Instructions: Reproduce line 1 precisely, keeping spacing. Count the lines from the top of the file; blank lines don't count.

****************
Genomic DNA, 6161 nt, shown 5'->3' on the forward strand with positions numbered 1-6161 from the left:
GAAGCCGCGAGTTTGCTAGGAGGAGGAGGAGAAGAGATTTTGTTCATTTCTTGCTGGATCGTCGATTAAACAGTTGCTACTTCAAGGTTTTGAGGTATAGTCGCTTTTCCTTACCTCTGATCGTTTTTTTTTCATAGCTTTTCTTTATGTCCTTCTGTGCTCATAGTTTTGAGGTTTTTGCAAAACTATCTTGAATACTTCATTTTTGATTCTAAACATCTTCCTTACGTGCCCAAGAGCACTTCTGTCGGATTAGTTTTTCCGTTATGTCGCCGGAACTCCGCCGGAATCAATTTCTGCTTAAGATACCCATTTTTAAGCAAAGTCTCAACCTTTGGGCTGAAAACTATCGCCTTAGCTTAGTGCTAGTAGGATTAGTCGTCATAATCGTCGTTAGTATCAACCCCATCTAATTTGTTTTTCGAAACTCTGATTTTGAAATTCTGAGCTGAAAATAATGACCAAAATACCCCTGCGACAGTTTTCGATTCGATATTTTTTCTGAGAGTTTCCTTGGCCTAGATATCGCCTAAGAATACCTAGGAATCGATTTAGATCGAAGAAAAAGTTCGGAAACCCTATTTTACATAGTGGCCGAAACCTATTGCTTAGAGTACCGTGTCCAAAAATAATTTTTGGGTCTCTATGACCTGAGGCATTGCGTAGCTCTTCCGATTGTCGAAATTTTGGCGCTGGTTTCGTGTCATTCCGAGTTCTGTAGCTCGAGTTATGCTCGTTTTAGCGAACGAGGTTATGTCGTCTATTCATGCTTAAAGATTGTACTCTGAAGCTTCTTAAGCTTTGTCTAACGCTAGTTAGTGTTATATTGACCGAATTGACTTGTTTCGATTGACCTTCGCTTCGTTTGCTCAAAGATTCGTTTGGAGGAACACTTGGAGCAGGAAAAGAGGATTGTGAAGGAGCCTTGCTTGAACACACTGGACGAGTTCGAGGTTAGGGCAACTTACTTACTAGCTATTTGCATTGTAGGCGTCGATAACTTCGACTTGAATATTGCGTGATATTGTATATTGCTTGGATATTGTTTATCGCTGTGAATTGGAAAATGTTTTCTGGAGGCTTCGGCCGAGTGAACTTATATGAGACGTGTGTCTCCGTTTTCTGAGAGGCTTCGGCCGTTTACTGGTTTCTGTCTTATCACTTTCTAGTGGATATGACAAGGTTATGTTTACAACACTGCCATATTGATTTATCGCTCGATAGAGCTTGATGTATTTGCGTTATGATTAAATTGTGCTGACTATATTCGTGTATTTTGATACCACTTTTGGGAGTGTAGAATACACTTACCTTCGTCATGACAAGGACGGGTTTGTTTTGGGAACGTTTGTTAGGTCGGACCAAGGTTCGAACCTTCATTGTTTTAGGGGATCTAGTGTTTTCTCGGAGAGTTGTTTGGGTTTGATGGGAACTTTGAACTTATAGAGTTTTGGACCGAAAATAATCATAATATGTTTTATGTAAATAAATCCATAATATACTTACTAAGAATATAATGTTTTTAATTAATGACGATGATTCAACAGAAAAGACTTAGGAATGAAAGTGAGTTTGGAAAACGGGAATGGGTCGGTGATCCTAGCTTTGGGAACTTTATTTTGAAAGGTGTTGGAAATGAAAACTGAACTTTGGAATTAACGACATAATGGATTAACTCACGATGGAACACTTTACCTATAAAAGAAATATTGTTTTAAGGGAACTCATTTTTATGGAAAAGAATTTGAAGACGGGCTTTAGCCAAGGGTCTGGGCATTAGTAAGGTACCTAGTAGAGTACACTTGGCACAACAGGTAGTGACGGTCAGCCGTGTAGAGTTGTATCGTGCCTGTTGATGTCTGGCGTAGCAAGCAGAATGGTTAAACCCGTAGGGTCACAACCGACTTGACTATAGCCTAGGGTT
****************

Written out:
Genomic DNA, 6161 nt, shown 5'->3' on the forward strand with positions numbered 1-6161 from the left: